Brexit debates – a great resource for MindSonar practice

Brexit debates – a great resource for MindSonar practice

At the moment in the UK it is virtually impossible to escape debates about Brexit. Whether on television, radio , online or even when out with friends, it is a topic that is generating a lot of debate and argument. Many people are thoroughly fed up with the topic, especially with the exchanges between politicians on both side of the debate, whose behaviour is less than exemplary.

At the same time, people are interested and want to stay up-to-date with what’s being debated and decided. So, how might we do that but not get completely stressed by the tempers, arguments and emotions that are on display? As MindSonar professionals and NLPers we might just have the advantage – we can play “Spot the metaprogramme”! Listening to and watching the Brexit debates and the political interviews, it is evident which metaprogrammes are being used. So here is my take on just some the more obvious Brexit debate metaprogrammes…

Many people (even some who voted to remain) are saying that they are now impatient for it to be over and wish we could just leave now, deal or no deal (Proactive) whereas others are calling for more time for debate (Reactive). Some put forward their arguments for why we should leave the constraints of Europe or why we must remain to avoid uncertainty (Away From), while others talk of looking forward to new future arrangements and trade deals (Towards).

Many MPs argue that their personal views are irrelevant because they should only represent what the majority of the public voted for (Externally Referenced) whereas others argue that their own current knowledge means that they must vote for what they believe is best (Internally Referenced).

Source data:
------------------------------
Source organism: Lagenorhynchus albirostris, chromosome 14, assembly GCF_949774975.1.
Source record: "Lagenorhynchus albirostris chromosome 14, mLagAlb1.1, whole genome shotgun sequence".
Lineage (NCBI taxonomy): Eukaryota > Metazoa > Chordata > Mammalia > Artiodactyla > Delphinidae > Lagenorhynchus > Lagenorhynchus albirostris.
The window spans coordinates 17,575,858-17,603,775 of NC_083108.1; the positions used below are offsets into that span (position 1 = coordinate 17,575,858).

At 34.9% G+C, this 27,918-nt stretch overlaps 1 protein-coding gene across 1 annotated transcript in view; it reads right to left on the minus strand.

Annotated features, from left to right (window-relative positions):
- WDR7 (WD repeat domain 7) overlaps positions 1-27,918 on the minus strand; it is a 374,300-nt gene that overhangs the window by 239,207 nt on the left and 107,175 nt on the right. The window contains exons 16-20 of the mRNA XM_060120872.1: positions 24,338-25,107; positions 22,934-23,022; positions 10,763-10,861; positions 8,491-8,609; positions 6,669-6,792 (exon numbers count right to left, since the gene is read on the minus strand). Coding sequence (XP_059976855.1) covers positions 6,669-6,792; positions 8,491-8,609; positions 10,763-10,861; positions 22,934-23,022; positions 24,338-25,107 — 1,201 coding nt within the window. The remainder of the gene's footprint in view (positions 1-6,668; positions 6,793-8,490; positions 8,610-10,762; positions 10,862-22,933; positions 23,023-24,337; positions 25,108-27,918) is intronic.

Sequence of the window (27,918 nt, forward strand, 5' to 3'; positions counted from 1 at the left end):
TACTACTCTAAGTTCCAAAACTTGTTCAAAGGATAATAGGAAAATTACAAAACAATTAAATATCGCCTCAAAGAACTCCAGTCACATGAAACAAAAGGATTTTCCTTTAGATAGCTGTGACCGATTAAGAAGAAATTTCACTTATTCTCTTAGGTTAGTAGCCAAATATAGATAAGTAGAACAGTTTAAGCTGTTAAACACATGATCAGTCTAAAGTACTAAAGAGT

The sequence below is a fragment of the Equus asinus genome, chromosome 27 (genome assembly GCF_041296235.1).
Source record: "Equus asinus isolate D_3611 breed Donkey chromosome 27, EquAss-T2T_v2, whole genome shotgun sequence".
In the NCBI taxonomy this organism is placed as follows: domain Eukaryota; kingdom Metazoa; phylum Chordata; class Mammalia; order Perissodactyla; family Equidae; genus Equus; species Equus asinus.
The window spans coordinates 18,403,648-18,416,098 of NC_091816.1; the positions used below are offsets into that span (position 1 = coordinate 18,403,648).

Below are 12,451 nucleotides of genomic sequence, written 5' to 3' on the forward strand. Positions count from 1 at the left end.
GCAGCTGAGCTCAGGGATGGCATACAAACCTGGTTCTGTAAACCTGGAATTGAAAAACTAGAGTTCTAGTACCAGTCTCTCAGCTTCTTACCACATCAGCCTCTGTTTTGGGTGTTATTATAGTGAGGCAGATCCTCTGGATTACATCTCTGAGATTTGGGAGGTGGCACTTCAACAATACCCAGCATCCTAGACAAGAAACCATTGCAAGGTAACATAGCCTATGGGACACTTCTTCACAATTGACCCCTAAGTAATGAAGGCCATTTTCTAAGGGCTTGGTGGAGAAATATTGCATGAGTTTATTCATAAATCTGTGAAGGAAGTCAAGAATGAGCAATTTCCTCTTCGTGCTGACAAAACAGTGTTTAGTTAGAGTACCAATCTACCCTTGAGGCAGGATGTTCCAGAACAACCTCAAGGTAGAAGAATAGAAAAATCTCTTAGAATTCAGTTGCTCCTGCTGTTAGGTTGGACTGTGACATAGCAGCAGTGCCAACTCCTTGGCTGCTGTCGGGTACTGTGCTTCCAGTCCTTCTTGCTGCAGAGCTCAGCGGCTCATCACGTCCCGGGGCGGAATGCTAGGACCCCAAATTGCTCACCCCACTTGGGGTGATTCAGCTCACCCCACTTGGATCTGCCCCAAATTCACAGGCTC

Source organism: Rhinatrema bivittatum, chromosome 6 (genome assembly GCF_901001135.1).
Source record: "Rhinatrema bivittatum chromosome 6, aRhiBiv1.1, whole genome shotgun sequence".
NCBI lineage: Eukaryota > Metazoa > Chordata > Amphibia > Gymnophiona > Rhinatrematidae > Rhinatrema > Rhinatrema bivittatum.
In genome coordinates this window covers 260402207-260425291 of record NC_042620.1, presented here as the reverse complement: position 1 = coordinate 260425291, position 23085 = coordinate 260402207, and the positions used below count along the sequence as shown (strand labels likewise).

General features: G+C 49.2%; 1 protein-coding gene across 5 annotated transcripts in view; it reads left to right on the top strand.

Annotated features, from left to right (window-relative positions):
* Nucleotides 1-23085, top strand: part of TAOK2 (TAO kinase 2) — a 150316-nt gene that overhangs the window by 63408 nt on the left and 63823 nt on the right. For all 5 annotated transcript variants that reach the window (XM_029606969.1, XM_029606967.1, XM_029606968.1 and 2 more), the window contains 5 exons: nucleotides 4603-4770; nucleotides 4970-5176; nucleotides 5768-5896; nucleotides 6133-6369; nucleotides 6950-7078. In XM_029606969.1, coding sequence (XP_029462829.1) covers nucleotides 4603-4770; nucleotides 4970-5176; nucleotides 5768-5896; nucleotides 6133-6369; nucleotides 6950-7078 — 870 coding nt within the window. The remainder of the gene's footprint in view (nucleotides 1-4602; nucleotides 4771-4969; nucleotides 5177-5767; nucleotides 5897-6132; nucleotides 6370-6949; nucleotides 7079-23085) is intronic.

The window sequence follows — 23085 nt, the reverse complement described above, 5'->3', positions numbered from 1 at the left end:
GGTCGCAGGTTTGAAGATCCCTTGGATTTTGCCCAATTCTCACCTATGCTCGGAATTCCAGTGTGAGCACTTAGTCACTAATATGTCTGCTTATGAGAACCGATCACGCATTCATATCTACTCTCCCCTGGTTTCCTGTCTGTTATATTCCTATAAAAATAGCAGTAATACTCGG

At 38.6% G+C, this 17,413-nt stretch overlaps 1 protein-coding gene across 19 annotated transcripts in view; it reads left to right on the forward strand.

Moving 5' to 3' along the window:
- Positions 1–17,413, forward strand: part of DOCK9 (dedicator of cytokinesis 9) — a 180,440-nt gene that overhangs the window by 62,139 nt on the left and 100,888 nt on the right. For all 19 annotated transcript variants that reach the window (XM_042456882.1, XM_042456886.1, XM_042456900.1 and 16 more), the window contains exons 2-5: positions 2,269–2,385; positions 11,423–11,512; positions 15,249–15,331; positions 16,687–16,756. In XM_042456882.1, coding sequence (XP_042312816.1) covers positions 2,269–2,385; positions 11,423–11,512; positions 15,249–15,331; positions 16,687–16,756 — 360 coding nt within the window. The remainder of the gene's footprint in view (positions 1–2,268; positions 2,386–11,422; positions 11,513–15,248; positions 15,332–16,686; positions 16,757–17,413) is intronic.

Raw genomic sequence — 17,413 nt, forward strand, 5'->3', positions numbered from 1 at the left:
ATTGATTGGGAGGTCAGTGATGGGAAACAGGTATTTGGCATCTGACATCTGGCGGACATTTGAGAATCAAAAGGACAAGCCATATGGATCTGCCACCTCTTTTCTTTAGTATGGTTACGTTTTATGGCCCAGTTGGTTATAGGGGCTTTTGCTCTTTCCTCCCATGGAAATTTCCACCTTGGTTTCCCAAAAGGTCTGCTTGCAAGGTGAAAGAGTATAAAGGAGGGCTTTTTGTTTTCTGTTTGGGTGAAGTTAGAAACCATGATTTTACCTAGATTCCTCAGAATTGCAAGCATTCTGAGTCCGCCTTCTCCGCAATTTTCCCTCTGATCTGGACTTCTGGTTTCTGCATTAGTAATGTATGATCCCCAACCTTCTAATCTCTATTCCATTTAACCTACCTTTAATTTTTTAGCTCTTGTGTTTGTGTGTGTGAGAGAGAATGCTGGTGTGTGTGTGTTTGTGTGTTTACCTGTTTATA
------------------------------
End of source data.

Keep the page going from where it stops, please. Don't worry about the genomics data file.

Meanwhile the Speaker of the House of Commons (the chairman so to speak) is focussed on protocol being observed (Procedure) – often arguing with those who say the situation is so new, no protocol is relevant and new approaches are needed (Options).

On both sides there are those focussing on what they see as the advantages to their side of the argument (Matching) whilst other stress the threats of the other side (Mismatching).

Amongst the public there are those who are now disengaged and feel powerless (External Locus of Control) while many are still actively campaigning for another vote, believing they can change the politicians’ minds (Internal Locus of Control).

Arguments from all side include opinions about the effect on the economic figures (Information) the impact upon particular groups within our society (People) and how the necessary new systems will be implemented (Activity).

What I find really interesting is how the fiercest debates are often between those who not only differ in their belief about whether we should remain or leave, but between those who are running different metaprogrammes. In that case they really aren’t hearing one another. An argument between someone focussing on information and another on people results in each feeling that the other is simply not listening to them. Likewise when an externally referenced MP is debating with an Internally referenced one. It really is an excellent MindSonar practice exercise – and it’s made the debates more bearable for me.

About the Author

Ann Finnemore

Ann Finnemore

Coach and Therapist, living in the UK. Previously a teacher, a medical researcher and then a senior manager in the public sector. After re-training, Ann entered private practice as a coach and therapist in 2008, co- founding the business Getting You There with her husband, a physical therapist. Her first book “Life in the Driving Seat”, 2016 (Goldcrest books) and is available from Amazon.

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